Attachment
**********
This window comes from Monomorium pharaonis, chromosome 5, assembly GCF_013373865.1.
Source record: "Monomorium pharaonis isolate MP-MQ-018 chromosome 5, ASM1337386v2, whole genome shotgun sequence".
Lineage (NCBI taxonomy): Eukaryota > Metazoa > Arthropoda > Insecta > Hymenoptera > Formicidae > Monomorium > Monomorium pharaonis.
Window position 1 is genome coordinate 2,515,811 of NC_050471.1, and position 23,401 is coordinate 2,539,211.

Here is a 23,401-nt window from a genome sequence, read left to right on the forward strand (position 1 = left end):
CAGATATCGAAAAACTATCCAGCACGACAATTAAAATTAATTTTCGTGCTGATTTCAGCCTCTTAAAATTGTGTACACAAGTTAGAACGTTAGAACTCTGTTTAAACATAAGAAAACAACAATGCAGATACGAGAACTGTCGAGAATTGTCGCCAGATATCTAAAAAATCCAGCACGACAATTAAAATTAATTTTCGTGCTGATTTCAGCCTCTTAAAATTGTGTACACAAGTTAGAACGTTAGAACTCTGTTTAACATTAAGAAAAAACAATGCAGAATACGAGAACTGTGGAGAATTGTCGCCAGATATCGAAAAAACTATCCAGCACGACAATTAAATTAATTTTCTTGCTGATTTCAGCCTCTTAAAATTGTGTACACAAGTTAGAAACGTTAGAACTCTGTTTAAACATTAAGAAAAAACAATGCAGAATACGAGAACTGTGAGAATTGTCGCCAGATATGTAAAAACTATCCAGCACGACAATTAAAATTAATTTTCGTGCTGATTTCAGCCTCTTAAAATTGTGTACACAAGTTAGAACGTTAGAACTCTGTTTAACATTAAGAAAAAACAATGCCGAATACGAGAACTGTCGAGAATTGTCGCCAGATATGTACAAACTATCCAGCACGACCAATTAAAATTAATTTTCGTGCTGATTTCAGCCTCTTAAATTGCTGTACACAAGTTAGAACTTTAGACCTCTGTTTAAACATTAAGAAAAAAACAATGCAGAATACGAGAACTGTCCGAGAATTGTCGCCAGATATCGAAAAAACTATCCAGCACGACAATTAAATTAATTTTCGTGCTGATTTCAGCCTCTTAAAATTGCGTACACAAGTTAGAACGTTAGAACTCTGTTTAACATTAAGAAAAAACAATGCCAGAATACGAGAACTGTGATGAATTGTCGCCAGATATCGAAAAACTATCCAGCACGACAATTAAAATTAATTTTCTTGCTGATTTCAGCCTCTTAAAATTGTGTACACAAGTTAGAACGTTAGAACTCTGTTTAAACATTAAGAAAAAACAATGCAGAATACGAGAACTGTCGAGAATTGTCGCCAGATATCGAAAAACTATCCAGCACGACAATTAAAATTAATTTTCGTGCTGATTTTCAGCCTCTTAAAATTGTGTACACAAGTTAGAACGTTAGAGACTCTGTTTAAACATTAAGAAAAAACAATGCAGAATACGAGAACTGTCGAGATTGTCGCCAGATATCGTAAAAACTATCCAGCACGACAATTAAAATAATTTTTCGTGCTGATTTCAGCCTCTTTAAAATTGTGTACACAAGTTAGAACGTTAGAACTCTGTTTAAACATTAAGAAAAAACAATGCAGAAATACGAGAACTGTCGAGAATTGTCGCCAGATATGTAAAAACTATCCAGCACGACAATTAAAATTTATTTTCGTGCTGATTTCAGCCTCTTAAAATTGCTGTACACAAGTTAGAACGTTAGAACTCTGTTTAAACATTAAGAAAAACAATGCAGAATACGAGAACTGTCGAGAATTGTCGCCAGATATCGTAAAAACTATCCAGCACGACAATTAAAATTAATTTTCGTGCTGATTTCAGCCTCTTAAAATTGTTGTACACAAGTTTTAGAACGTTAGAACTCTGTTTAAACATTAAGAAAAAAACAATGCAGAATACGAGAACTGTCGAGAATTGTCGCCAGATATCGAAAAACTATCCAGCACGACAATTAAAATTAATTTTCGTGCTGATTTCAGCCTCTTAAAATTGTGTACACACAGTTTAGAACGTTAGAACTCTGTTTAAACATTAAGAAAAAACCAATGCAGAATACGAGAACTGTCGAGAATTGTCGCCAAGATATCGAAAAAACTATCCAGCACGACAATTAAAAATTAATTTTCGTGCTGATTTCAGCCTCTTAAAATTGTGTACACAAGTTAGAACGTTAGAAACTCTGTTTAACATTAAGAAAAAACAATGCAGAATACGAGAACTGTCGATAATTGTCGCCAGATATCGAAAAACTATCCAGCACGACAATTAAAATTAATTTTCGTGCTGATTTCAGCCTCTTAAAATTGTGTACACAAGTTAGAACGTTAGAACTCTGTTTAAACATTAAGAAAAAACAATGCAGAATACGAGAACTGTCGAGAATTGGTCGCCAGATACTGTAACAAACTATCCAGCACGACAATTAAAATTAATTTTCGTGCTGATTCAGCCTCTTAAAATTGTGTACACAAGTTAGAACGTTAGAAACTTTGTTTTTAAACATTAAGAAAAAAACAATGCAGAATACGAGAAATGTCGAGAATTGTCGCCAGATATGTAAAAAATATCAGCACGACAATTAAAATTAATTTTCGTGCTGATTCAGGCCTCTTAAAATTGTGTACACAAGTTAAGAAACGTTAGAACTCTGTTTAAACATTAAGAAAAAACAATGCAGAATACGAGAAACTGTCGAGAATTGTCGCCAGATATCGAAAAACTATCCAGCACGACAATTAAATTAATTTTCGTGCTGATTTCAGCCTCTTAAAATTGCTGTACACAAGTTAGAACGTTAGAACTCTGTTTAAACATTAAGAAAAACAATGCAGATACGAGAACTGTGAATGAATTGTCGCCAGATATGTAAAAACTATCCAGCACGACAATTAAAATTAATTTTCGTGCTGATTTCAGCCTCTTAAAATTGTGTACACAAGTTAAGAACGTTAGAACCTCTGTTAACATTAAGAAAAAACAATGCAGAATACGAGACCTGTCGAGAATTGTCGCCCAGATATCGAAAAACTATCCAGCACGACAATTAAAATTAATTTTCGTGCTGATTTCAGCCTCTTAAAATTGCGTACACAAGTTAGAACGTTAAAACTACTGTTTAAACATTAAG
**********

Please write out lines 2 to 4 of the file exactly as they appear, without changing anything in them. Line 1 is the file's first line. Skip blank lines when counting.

Source record: "Monomorium pharaonis isolate MP-MQ-018 chromosome 5, ASM1337386v2, whole genome shotgun sequence".
Lineage (NCBI taxonomy): Eukaryota > Metazoa > Arthropoda > Insecta > Hymenoptera > Formicidae > Monomorium > Monomorium pharaonis.
Window position 1 is genome coordinate 2,515,811 of NC_050471.1, and position 23,401 is coordinate 2,539,211.